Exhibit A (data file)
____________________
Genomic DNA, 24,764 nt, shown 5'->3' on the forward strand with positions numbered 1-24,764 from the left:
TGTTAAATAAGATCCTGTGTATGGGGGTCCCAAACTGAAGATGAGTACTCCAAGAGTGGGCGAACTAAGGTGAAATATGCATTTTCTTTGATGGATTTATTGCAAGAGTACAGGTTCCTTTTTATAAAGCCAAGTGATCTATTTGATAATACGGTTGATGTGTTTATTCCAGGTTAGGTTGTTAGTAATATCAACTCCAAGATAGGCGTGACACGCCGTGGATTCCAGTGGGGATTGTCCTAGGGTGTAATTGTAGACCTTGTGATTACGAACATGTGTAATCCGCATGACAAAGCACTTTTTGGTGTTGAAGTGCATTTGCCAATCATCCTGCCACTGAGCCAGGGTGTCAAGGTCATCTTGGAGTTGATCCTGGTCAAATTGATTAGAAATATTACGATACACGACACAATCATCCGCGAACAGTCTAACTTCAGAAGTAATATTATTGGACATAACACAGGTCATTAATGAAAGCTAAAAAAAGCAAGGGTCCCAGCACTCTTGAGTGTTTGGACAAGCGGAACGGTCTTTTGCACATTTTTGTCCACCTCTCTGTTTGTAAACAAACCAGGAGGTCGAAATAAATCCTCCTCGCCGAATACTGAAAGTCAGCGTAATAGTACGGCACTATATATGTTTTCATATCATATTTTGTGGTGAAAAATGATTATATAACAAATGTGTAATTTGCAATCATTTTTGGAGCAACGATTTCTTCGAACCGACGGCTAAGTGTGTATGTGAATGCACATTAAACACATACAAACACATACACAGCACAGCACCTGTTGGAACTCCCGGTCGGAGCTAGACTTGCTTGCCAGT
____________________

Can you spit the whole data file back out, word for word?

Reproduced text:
Genomic DNA, 24,764 nt, shown 5'->3' on the forward strand with positions numbered 1-24,764 from the left:
TGTTAAATAAGATCCTGTGTATGGGGGTCCCAAACTGAAGATGAGTACTCCAAGAGTGGGCGAACTAAGGTGAAATATGCATTTTCTTTGATGGATTTATTGCAAGAGTACAGGTTCCTTTTTATAAAGCCAAGTGATCTATTTGATAATACGGTTGATGTGTTTATTCCAGGTTAGGTTGTTAGTAATATCAACTCCAAGATAGGCGTGACACGCCGTGGATTCCAGTGGGGATTGTCCTAGGGTGTAATTGTAGACCTTGTGATTACGAACATGTGTAATCCGCATGACAAAGCACTTTTTGGTGTTGAAGTGCATTTGCCAATCATCCTGCCACTGAGCCAGGGTGTCAAGGTCATCTTGGAGTTGATCCTGGTCAAATTGATTAGAAATATTACGATACACGACACAATCATCCGCGAACAGTCTAACTTCAGAAGTAATATTATTGGACATAACACAGGTCATTAATGAAAGCTAAAAAAAGCAAGGGTCCCAGCACTCTTGAGTGTTTGGACAAGCGGAACGGTCTTTTGCACATTTTTGTCCACCTCTCTGTTTGTAAACAAACCAGGAGGTCGAAATAAATCCTCCTCGCCGAATACTGAAAGTCAGCGTAATAGTACGGCACTATATATGTTTTCATATCATATTTTGTGGTGAAAAATGATTATATAACAAATGTGTAATTTGCAATCATTTTTGGAGCAACGATTTCTTCGAACCGACGGCTAAGTGTGTATGTGAATGCACATTAAACACATACAAACACATACACAGCACAGCACCTGTTGGAACTCCCGGTCGGAGCTAGACTTGCTTGCCAGT